Scientific MOOCs follower. Author of Airpocalypse, a techno-medical thriller (Spring 2017)


Welcome to the digital era of biology (and to this modest blog I started in early 2005).

To cure many diseases, like cancer or cystic fibrosis, we will need to target genes (mutations, for ex.), not organs! I am convinced that the future of replacement medicine (organ transplant) is genomics (the science of the human genome). In 10 years we will be replacing (modifying) genes; not organs!


Anticipating the $100 genome era and the P4™ medicine revolution. P4 Medicine (Predictive, Personalized, Preventive, & Participatory): Catalyzing a Revolution from Reactive to Proactive Medicine.


I am an early adopter of scientific MOOCs. I've earned myself four MIT digital diplomas: 7.00x, 7.28x1, 7.28.x2 and 7QBWx. Instructor of 7.00x: Eric Lander PhD.

Upcoming books: Airpocalypse, a medical thriller (action taking place in Beijing) 2017; Jesus CRISPR Superstar, a sci-fi -- French title: La Passion du CRISPR (2018).

I love Genomics. Would you rather donate your data, or... your vital organs? Imagine all the people sharing their data...

Audio files on this blog are Windows files ; if you have a Mac, you might want to use VLC (http://www.videolan.org) to read them.

Concernant les fichiers son ou audio (audio files) sur ce blog : ce sont des fichiers Windows ; pour les lire sur Mac, il faut les ouvrir avec VLC (http://www.videolan.org).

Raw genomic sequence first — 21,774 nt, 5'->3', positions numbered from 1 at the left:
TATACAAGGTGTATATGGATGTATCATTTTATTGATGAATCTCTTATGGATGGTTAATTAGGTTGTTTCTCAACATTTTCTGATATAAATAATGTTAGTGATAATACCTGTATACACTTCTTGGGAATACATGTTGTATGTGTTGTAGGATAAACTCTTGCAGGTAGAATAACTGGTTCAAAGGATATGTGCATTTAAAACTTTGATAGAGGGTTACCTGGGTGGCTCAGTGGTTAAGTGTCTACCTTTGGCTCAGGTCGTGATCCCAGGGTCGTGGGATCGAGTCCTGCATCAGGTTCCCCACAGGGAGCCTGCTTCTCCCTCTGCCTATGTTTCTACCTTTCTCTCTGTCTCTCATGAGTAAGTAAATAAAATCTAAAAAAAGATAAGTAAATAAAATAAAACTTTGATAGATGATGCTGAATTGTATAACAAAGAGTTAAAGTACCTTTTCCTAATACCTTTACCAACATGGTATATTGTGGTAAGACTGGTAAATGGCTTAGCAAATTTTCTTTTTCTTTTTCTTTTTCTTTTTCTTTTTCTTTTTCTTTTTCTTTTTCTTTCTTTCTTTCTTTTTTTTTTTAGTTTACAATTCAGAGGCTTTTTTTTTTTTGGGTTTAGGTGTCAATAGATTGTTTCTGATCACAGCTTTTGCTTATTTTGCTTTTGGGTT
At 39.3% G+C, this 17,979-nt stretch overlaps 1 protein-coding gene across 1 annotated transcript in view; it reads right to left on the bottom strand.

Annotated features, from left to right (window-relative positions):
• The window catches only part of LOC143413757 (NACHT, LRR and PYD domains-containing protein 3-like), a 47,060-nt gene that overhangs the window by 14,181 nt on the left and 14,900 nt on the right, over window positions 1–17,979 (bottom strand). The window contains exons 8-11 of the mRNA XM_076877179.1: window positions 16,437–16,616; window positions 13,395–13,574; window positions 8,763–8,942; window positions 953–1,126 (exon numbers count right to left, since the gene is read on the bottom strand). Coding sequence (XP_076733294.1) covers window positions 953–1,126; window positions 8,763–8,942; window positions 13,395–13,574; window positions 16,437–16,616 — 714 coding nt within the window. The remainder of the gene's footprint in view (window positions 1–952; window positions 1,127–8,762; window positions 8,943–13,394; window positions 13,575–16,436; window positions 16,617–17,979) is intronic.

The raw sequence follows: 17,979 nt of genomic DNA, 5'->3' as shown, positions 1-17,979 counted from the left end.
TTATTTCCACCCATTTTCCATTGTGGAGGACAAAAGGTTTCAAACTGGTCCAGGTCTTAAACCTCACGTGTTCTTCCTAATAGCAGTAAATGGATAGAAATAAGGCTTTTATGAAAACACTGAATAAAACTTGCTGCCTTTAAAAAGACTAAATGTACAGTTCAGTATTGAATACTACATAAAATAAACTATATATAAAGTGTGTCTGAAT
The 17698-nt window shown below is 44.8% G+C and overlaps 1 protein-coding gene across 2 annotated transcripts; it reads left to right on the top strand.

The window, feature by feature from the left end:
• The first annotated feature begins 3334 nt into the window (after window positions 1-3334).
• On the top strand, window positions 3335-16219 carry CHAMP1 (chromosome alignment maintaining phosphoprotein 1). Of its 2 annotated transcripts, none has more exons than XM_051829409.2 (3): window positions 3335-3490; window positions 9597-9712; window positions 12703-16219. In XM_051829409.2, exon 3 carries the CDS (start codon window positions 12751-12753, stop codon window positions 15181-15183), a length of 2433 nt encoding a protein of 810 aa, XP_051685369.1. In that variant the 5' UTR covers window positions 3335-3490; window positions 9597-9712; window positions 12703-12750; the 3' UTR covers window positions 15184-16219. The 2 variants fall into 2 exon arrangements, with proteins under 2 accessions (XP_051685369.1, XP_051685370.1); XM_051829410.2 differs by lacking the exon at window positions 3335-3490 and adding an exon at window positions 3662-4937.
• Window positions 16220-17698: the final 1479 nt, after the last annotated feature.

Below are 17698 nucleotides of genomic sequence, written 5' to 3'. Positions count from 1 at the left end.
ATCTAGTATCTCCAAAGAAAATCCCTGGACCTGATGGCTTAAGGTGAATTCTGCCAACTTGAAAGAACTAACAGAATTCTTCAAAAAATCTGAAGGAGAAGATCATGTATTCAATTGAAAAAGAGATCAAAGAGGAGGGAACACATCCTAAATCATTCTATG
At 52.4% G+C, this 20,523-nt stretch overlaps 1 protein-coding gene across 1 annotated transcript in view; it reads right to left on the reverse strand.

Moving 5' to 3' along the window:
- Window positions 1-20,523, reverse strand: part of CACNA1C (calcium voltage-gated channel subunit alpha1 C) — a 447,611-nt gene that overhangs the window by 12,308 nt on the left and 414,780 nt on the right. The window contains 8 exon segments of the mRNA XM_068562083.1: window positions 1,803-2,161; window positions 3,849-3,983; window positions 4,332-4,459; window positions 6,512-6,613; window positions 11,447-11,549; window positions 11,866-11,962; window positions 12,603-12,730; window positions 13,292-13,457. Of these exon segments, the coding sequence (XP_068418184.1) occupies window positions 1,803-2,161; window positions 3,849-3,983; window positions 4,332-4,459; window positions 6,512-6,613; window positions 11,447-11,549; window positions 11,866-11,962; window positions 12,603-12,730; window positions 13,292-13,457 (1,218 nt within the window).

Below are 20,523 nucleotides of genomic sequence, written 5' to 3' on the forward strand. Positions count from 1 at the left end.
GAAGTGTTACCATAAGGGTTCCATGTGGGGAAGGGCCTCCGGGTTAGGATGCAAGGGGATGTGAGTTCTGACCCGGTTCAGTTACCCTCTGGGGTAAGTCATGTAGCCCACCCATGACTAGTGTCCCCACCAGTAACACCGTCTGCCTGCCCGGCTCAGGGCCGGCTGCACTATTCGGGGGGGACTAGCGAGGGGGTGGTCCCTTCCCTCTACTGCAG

Researchers Created Eggs and Sperm In The Laboratory

Stem cells: Egg engineers

In a technical tour de force, Japanese researchers created eggs and sperm in the laboratory. Now, scientists have to determine how to use those cells safely — and ethically.
New research suggests women can make sperm, and men can make eggs

"Biologist Katsuhiko Hayashi discovered a way to turn mouse skin cells into sperm and egg cells — and actually used these modified cells to create a living baby mouse. Cells from a male mouse could be converted into eggs. Mice that were infertile could become fertile again, by turning their skin cells into viable germ cells. However, both iPS and embryonic stem cells frequently pick up chromosomal abnormalities, genetic mutations and epigenetic irregularities during culture. 'There could be potentially far-reaching, multi-generational consequences if something went wrong in a subtle way,' says Moore." (read).

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